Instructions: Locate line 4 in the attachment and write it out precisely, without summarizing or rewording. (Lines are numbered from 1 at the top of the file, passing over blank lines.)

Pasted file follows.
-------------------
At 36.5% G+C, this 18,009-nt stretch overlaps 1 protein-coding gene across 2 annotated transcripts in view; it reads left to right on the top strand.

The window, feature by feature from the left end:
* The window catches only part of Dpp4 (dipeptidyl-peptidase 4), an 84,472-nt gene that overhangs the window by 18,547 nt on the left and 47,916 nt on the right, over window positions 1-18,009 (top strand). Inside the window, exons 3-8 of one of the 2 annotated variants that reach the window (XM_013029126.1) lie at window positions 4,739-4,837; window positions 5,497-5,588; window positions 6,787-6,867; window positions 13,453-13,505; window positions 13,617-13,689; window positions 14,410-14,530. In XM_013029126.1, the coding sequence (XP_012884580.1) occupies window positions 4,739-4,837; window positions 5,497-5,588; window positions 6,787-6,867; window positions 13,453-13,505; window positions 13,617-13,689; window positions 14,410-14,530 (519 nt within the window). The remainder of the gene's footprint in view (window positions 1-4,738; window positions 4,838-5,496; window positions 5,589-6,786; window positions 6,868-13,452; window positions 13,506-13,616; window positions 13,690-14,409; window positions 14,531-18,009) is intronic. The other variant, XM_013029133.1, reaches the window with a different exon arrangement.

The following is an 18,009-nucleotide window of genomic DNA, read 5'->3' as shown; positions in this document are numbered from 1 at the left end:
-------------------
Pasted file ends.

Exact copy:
The following is an 18,009-nucleotide window of genomic DNA, read 5'->3' as shown; positions in this document are numbered from 1 at the left end: